Melissa Marr, best known for her Wicked Lovely series, is back with another YA urban fantasy series, and it’s definitely one to watch.
Like Wicked Lovely, it takes place in our world, with a darker, hidden reality underneath. In a city of daimons, called The City, a caste system rules the fates of its citizens. It’s an unforgiving system; where you’re born is where you’ll die. There’s no moving within castes and no ability to improve on your situation. But once every few years the daimon leader hosts a tournament in The City; daimons enter brutal fights, often to the death, and the winner is allowed to join the ruling class.
Kaleb is in the lowest class of daimons, and intent on creating a better life for himself, while Aya is part of the ruling class already, but one that does not allow women to serve. She sees an opportunity to make a difference in her world through this tournament.
Meanwhile, Mallory is a seventeen-year-old human girl who lives in the human world, with full knowledge of daimons and witches. Her father has tried to protect her from that other world all her life. He's trained her to use weapons and helped her sharpen her skills as a fighter in order to defend herself should the need arise. But Mallory just wants a normal life. She can’t understand what there is that she needs to hide from, and her father isn’t forthcoming in the least.
Sound complicated? It definitely is. Carnival of Souls is very clearly the first in a series. It plunges the reader into a foreign world that is difficult to understand, with little description or explanation. As the story unfolds, readers are granted small bits of insight into The City and its history, but it never really comes together. It can’t stand alone and needs the rest of the books in the series to make it complete, which can be frustrating for readers, especially given the cliffhanger nature of the ending.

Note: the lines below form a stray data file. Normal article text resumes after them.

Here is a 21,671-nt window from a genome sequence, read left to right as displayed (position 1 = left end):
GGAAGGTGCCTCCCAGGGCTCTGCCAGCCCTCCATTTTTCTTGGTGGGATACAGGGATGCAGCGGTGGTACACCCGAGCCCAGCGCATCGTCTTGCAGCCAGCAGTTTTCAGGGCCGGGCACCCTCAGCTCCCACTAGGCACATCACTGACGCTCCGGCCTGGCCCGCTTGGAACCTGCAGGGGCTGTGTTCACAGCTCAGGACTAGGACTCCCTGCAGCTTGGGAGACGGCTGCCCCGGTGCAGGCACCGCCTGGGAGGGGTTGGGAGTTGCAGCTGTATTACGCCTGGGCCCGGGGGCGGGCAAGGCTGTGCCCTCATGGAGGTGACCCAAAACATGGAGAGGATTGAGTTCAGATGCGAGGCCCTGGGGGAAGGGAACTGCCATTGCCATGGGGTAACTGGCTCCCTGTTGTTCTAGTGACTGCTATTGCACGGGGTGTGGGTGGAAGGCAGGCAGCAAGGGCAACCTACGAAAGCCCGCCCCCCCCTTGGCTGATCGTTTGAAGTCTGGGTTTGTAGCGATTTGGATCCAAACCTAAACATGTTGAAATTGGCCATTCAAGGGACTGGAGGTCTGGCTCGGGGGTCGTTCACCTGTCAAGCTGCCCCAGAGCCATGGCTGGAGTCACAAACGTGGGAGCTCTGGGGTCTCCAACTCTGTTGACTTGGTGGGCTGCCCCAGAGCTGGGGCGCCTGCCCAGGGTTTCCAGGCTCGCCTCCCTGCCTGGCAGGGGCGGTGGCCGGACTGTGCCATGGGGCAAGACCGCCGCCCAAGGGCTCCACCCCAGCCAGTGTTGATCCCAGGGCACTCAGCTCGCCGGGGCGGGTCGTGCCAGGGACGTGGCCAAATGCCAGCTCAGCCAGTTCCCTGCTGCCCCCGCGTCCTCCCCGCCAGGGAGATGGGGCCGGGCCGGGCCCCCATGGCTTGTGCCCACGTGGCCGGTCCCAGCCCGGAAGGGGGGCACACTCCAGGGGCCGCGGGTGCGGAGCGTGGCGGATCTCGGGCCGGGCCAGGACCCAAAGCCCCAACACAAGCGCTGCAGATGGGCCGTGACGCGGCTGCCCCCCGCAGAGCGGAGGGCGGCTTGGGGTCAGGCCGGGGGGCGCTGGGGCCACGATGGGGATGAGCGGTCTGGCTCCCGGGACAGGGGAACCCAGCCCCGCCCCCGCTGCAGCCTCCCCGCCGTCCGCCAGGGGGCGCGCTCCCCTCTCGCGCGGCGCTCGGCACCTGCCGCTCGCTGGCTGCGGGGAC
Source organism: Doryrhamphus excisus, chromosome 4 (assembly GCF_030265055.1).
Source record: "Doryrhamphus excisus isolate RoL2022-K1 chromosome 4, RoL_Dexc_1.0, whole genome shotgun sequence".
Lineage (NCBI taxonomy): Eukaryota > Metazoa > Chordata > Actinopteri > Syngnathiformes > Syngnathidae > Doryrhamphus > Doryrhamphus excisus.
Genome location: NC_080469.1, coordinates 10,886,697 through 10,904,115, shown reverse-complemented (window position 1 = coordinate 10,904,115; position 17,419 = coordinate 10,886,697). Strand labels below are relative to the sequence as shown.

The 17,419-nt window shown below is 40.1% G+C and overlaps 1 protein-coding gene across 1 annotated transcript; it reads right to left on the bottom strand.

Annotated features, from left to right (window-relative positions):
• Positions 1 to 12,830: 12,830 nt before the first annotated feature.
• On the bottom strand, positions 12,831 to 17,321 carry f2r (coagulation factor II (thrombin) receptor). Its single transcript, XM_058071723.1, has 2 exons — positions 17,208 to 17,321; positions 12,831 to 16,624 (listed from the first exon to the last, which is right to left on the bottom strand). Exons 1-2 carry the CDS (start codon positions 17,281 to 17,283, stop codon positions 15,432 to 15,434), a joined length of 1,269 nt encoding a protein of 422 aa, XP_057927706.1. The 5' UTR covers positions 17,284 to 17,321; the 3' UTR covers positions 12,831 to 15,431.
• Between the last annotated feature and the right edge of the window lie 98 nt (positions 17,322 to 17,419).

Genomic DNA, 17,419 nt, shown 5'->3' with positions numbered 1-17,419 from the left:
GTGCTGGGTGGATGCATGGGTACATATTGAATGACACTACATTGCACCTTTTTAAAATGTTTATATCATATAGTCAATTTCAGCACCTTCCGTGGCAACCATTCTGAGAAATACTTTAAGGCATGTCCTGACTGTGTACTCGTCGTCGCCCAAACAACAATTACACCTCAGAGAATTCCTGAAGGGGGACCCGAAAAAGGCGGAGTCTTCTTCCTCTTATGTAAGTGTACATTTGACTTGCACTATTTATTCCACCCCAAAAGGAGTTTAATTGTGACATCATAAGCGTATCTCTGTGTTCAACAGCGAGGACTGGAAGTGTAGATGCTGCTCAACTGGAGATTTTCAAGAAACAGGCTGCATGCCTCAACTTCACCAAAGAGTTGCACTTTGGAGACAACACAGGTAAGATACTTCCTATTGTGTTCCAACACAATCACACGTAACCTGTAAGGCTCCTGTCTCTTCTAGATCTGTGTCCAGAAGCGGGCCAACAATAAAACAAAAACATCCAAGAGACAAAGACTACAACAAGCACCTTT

The characters are interesting, to be sure. Readers will probably be the most interested in Kaleb. He’s ruthless, but also sweet. He walks a fine line and takes some pretty big risks over the course of the novel. Dumb risks? Yeah, some of them are. But it’s understandable. Kaleb is truly desperate to make his life better, and this is the only way he can see that happening. Similarly, Ava has her own issues to deal with. Not only is she trying to secure herself a place on the ruling council, but she has secrets that could change the very foundations of her world if they emerged.
Marr does a great job setting up this story, but it almost seems like this book is just an introduction of things to come. While that bodes very well for the rest of the series, especially considering how fantastic the world she’s created has the potential to be, it makes reading this particular book a little less fun. That being said, this is solid urban fantasy. It does have some annoyances, such as a way-too-fast, cheesy romance storyline, but Marr amps everything up and raises the stakes continuously. The characters are realistic and it’s refreshing to see how smart and savvy they are. If you’re looking for an entertaining read that will leave you wanting more, Carnival of Souls is a book you should definitely consider.
Will you read Carnival of Souls